So you’re down to the wire on making your final college decision. Time to make some tough choices! But first, congratulations are in order. No matter where you’re coming from or where you’re going, it took a ton of work to get here. Congrats too on having multiple offers of admission to consider—although if you’re still unsure of what college to choose at this point, you may not be feeling so lucky. Don’t worry. You’re going to figure this out, make that final college decision, and have a great time next year. These five steps will help.
1. Take an inventory
Now is the time to rehash what you know and like about your final college contenders. A pros and cons list might come in handy at this stage, but as you compare one school to another, you might find it’s a little more complex than that. Revisit your college research and all of the criteria you used to find colleges in the first place, such as:
- Academic offerings and reputation: Does the college have the major(s) you want or need? And do you have backup options in case you change your mind?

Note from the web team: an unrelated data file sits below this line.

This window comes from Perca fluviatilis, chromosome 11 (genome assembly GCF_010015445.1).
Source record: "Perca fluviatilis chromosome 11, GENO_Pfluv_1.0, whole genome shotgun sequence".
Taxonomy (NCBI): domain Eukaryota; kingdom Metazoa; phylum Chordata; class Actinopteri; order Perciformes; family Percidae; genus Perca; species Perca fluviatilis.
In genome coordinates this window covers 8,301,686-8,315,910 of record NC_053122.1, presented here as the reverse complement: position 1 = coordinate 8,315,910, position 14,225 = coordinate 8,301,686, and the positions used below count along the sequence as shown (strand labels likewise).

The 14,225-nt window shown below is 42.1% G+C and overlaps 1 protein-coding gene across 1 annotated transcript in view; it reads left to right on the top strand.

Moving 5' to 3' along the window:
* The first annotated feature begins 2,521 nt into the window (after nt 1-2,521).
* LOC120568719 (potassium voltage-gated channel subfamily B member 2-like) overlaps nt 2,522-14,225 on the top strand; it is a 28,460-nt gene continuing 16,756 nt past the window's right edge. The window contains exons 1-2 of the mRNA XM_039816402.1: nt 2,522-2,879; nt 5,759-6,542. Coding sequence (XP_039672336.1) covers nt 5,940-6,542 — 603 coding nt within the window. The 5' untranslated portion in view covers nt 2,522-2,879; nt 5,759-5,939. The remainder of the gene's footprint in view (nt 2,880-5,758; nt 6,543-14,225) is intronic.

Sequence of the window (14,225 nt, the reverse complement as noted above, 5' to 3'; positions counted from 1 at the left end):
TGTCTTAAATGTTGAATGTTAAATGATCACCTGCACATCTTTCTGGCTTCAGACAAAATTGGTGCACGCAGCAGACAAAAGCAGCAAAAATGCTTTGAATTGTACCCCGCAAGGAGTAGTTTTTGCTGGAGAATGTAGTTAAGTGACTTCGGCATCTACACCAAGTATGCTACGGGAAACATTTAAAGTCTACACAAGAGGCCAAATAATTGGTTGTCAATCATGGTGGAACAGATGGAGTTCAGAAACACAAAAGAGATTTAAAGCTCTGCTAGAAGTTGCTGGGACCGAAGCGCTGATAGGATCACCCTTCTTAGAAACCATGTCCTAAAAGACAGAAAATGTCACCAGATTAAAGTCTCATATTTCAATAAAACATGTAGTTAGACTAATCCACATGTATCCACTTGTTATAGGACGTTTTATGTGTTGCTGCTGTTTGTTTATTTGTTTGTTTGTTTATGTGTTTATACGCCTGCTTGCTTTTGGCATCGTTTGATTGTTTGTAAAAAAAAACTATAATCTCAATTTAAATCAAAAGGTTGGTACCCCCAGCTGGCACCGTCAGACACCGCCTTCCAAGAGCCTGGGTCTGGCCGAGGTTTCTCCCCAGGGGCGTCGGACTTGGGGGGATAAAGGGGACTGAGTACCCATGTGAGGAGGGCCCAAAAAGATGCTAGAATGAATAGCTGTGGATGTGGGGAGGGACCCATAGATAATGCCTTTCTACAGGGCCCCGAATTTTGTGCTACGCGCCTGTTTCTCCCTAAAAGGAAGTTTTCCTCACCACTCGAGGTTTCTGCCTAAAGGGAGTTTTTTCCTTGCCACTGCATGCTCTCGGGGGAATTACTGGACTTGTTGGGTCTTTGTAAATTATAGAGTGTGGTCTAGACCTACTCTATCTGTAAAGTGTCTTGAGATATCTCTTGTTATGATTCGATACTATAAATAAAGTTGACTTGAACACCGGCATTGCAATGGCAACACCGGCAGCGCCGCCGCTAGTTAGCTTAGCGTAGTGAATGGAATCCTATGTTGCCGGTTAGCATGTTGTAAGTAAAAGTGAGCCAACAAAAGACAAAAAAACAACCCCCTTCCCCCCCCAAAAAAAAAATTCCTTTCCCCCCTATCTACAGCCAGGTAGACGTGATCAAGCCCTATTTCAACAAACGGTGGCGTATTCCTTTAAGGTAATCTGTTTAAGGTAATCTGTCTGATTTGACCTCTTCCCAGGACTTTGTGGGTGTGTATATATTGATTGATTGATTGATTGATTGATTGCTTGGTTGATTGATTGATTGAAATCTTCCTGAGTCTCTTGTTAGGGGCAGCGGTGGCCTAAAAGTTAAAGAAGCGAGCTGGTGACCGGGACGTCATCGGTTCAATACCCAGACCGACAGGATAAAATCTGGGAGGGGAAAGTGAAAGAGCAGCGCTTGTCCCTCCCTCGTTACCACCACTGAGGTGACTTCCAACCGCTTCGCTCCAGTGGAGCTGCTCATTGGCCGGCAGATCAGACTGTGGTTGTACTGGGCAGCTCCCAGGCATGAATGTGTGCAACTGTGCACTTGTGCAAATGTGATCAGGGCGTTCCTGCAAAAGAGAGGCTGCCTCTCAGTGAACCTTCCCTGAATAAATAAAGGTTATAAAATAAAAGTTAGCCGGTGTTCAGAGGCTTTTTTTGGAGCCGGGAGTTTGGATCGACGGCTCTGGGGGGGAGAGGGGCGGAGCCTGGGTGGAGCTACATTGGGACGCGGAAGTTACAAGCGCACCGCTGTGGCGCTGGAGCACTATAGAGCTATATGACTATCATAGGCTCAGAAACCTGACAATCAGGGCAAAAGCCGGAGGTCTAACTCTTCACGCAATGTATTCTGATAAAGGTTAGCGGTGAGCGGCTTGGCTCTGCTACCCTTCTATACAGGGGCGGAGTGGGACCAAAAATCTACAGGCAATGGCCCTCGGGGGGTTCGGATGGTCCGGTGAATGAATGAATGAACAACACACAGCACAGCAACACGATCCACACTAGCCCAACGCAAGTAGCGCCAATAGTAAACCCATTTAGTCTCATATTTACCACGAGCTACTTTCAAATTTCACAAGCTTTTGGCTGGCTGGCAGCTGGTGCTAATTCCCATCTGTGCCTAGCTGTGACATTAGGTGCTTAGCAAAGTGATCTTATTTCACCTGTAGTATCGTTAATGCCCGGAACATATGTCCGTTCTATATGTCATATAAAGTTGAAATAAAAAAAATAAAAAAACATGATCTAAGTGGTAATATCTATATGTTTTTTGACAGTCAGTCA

- Postgrad job placement rates: Though these aren't a guaranteed mark of student success, you should be wary if a college has a low job placement rate. You can also probably take some comfort in a high rate, especially if the school confirms that the jobs are related to students' fields of study.
- Financial aid package and comprehensive cost: The total cost to you and your family will make a big difference on where you decide to go to college.
- Professor accessibility: What's the student-faculty ratio like for the school and for your major specifically? What kind of reputation do the professors have?
- Campus vibe and student life: What do students do on the weekends? What reputation do they have overall?